No exchange of hellos or high fives will likely land Fido and Scruffy a spot on a late night talk show, but dogs can and do communicate with one another. Dogs are very expressive and communicative creatures who rely on body language to convey playfulness, affection, passivity, and aggression.
Video of the Day
Dogs have a unique language.
As with people, not all dogs communicate the same way. Even within the same breeds, some dogs communicate better than others. A dog who has been socialized will likely communicate better than a rescue dog who has been cooped up in a cage for a long time.
There's no surefire way to know that a specific gesture always means the same thing, but you can still get a general idea of whether a dog is trying to establish dominance or is nervous and apprehensive by reading his body language.
A very playful dog who meets a new pal will likely engage his newfound friend in play by lowering his forequarters while keeping his hindquarters raised. He might paw at his potential new playmate or dance around him and present his hindquarters for sniffing — their version of "Hello! How do you do?" — while smiling. A dog "smiles" when he grimaces without engaging in any other behaviors that might signal a threat for a fight.
Some gestures that signify passivity or playfulness can also be meant as affection. A dog who licks another dog's ear or body, for example, is conveying to that dog that he is deferential to him at that moment, but he's also showing him affection. Gentle pawing or even placing a paw on top of another dog's paw or body is also a sign of affection. The dog is letting the other one know that they are both part of the same pack and his behavior is acknowledging the bond that exists between them.
When a dog stands straight and stiffens his tail while staring at another dog, he is hoping to challenge another dog in a particular situation, whether getting to a food bowl first or gaining control over a toy. Other gestures include mounting the other dog (which is not always sexually motivated!), putting his paws on top of another dog's back, looming over another dog and trying to intimidate with his size and urinating by lifting his leg and clearly marking territory as his.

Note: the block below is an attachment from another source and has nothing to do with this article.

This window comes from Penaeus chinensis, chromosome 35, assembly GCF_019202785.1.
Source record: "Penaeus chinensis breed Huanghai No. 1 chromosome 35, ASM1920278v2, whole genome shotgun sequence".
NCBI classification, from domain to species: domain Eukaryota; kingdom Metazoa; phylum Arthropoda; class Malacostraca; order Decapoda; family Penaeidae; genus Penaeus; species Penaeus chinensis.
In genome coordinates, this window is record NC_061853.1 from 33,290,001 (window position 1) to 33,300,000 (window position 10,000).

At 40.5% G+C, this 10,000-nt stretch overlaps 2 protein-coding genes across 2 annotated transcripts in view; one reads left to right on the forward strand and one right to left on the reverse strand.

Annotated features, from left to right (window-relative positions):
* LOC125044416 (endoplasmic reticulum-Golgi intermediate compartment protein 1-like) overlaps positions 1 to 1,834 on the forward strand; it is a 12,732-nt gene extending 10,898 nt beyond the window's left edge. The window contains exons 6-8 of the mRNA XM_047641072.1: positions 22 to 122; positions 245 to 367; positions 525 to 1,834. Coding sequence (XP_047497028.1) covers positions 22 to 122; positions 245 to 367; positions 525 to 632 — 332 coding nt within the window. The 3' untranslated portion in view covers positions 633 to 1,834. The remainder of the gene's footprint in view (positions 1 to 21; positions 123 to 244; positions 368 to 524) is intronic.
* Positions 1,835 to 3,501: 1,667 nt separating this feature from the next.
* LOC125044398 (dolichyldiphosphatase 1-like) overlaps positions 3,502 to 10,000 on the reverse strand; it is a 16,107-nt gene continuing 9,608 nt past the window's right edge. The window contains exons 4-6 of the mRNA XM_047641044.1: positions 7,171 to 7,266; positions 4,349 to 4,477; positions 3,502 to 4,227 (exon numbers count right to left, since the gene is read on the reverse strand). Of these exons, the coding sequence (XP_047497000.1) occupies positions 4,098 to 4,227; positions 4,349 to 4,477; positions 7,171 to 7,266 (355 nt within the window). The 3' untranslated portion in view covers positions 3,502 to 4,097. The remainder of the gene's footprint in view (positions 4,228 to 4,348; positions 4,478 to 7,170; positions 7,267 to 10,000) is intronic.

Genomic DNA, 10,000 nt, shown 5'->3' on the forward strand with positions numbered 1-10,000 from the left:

Though dogs don't fight over who will come out on top in all circumstances, two dogs may challenge each other for control during individual situations.
If a dog is challenged by another who appears to be a possible threat, a passive dog who doesn't want to fight can communicate this to the other by doing something called "pretzeling,"corkscrewing his body into a pretzel or "C" shape while playing with the other dog. In addition to letting the other dog get whatever it was he's after (whether food, a toy, etc.), the passive dog will lower his forequarters, lift one paw and throw his ears back, making himself smaller and allowing the dog to whom he is deferring to loom over him.
A dog defers to another one if he feels vulnerable in that particular situation, or if he just wants peace at that moment. It's a dog's version of, "Hey, I'm not looking for any trouble." Gestures that show deference include a tucked tail, freezing in place, averting eye contact, rolling over and exposing his belly and submissive urination.
Aggression can be a result of a dog being trained to be aggressive or be fear-based. A dog who has been neglected or abused and deprived of humane human contact may display fear-based aggression, for example. Gestures of aggression include eyes staring straight on with no blinking, ears forward and teeth bared. The muscles in an aggressive dog's torso and trunk will tense up and his hackles will raise. Gestures may be the same for a dog who displays fear-based aggression, but when a dog's eyes look forward and his pupils are dilated he is displaying fearfulness and stress. Likewise if his ears are back and pressed against his head and he is panting or breathing hard through clenched teeth and has his tail tucked or low.